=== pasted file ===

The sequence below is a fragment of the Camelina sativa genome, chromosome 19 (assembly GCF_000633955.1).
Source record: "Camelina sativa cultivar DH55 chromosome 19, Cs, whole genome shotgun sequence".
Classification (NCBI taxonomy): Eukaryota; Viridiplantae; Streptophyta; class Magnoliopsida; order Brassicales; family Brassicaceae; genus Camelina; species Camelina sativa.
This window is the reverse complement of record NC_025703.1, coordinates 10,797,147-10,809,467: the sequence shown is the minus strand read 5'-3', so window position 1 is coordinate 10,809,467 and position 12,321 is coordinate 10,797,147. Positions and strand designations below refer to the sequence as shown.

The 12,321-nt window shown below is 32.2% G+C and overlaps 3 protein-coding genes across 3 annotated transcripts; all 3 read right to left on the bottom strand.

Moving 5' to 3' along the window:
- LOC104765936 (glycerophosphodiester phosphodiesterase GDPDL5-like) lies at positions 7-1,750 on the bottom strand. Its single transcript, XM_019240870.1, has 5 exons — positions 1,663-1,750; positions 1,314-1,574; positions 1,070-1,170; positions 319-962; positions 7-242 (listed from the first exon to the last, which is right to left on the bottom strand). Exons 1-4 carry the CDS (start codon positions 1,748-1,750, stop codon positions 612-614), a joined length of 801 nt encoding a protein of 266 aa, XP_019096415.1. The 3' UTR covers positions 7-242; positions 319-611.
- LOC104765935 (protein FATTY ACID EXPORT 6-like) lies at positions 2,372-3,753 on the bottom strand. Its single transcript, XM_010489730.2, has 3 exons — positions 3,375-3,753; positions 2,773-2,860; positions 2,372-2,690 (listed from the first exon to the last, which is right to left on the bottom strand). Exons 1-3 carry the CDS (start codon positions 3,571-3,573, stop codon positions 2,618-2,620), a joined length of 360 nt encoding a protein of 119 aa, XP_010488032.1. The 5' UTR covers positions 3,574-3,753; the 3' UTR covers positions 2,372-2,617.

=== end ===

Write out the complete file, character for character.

The sequence below is a fragment of the Camelina sativa genome, chromosome 19 (assembly GCF_000633955.1).
Source record: "Camelina sativa cultivar DH55 chromosome 19, Cs, whole genome shotgun sequence".
Classification (NCBI taxonomy): Eukaryota; Viridiplantae; Streptophyta; class Magnoliopsida; order Brassicales; family Brassicaceae; genus Camelina; species Camelina sativa.
This window is the reverse complement of record NC_025703.1, coordinates 10,797,147-10,809,467: the sequence shown is the minus strand read 5'-3', so window position 1 is coordinate 10,809,467 and position 12,321 is coordinate 10,797,147. Positions and strand designations below refer to the sequence as shown.

The 12,321-nt window shown below is 32.2% G+C and overlaps 3 protein-coding genes across 3 annotated transcripts; all 3 read right to left on the bottom strand.

Moving 5' to 3' along the window:
- LOC104765936 (glycerophosphodiester phosphodiesterase GDPDL5-like) lies at positions 7-1,750 on the bottom strand. Its single transcript, XM_019240870.1, has 5 exons — positions 1,663-1,750; positions 1,314-1,574; positions 1,070-1,170; positions 319-962; positions 7-242 (listed from the first exon to the last, which is right to left on the bottom strand). Exons 1-4 carry the CDS (start codon positions 1,748-1,750, stop codon positions 612-614), a joined length of 801 nt encoding a protein of 266 aa, XP_019096415.1. The 3' UTR covers positions 7-242; positions 319-611.
- LOC104765935 (protein FATTY ACID EXPORT 6-like) lies at positions 2,372-3,753 on the bottom strand. Its single transcript, XM_010489730.2, has 3 exons — positions 3,375-3,753; positions 2,773-2,860; positions 2,372-2,690 (listed from the first exon to the last, which is right to left on the bottom strand). Exons 1-3 carry the CDS (start codon positions 3,571-3,573, stop codon positions 2,618-2,620), a joined length of 360 nt encoding a protein of 119 aa, XP_010488032.1. The 5' UTR covers positions 3,574-3,753; the 3' UTR covers positions 2,372-2,617.